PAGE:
Michigan Supreme Court Rules Against Governor's Emergency Powers
Michigan's Supreme Court ruled Friday that Gov. Gretchen Whitmer lacks the authority to extend or declare states of emergency in relation to the COVID-19 pandemic.
The Democratic governor issued an executive order declaring a state of emergency in March and expanded it via another executive order in April. The Republican-controlled legislature passed a resolution to extend the state of emergency, but only until April 30. Whitmer has since issued several more orders related to the pandemic.
Whitmer cited two state laws — the Emergency Management Act of 1976 and the Emergency Powers of the Governor Act from 1945 — as granting her the authority to continue the emergency orders past April 30.
In a 4-3 majority opinion, the state's high court said she did not have that authority.
"We conclude that the Governor lacked the authority to declare a 'state of emergency' or a 'state of disaster' under the EMA after April 30, 2020, on the basis of the COVID-19 pandemic. Furthermore, we conclude that the EPGA is in violation of the Constitution of our state because it purports to delegate to the executive branch the legislative powers of state government-- including its plenary police powers-- and to allow the exercise of such powers indefinitely," wrote Justice Stephen J. Markman on behalf of the majority.
Whitmer responded to the decision calling it "deeply deeply disappointing, and I vehemently disagree with the court's interpretation of the Michigan Constitution."
"Right now, every state and the federal government have some form of declared emergency," Whitmer said in a statement.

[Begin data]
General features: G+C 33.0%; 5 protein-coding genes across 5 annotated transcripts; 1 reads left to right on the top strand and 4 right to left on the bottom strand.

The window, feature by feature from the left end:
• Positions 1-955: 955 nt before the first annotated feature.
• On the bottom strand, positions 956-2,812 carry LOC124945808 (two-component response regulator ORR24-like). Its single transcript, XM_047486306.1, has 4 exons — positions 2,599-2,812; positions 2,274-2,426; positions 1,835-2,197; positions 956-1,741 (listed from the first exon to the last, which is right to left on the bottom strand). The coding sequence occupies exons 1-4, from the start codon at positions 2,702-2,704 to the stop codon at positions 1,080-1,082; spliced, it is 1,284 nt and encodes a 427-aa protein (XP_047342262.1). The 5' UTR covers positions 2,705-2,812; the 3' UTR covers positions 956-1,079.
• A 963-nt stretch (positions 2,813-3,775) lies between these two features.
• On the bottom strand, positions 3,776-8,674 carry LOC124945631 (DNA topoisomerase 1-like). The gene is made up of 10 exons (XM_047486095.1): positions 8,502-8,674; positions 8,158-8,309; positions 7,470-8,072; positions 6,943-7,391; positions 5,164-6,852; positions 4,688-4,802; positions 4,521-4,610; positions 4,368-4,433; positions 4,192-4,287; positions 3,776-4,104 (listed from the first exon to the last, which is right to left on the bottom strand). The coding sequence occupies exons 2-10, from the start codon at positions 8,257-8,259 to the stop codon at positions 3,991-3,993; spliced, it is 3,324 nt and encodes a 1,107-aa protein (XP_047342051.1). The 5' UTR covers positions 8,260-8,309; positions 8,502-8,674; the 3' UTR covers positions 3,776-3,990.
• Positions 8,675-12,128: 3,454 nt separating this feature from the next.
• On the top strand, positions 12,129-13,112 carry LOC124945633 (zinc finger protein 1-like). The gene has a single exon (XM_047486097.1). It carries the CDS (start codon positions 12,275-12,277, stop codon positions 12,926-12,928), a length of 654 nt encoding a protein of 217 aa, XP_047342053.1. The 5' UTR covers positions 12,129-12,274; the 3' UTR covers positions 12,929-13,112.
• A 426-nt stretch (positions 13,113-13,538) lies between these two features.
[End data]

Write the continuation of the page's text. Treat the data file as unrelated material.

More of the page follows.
The ruling also came the same day that Whitmer rolled back the reopening phase of the state's Upper Peninsula region, citing an upsurge in cases there.
"With this decision, Michigan will become the sole outlier at a time when the Upper Peninsula is experiencing rates of COVID infection not seen in our state since April," Whitmer went on to say.
Whitmer's measures to curb the spread of the coronavirus have been a point of contention between her and Republican lawmakers. In May, as the cases in the state surged, legislators sued the Democratic governor arguing she had overstepped her legal authority in her declarations.
The orders and coronavirus measures also occasioned protests, with hundreds of people — some of them armed — swarming the state's Capitol.
The day of the Supreme Court ruling a group called Unlock Michigan reportedly submitted some 539,000 signatures calling for the repeal of the 1945 law cited by Whitmer.
In her Friday statement, Whitmer that the court's decision would not go into effect for 21 days and that her declarations and orders retained "the force of law." Whitmer added that many of the state's coronavirus measures "will continue under alternative sources of authority that were not at issue in today's ruling."
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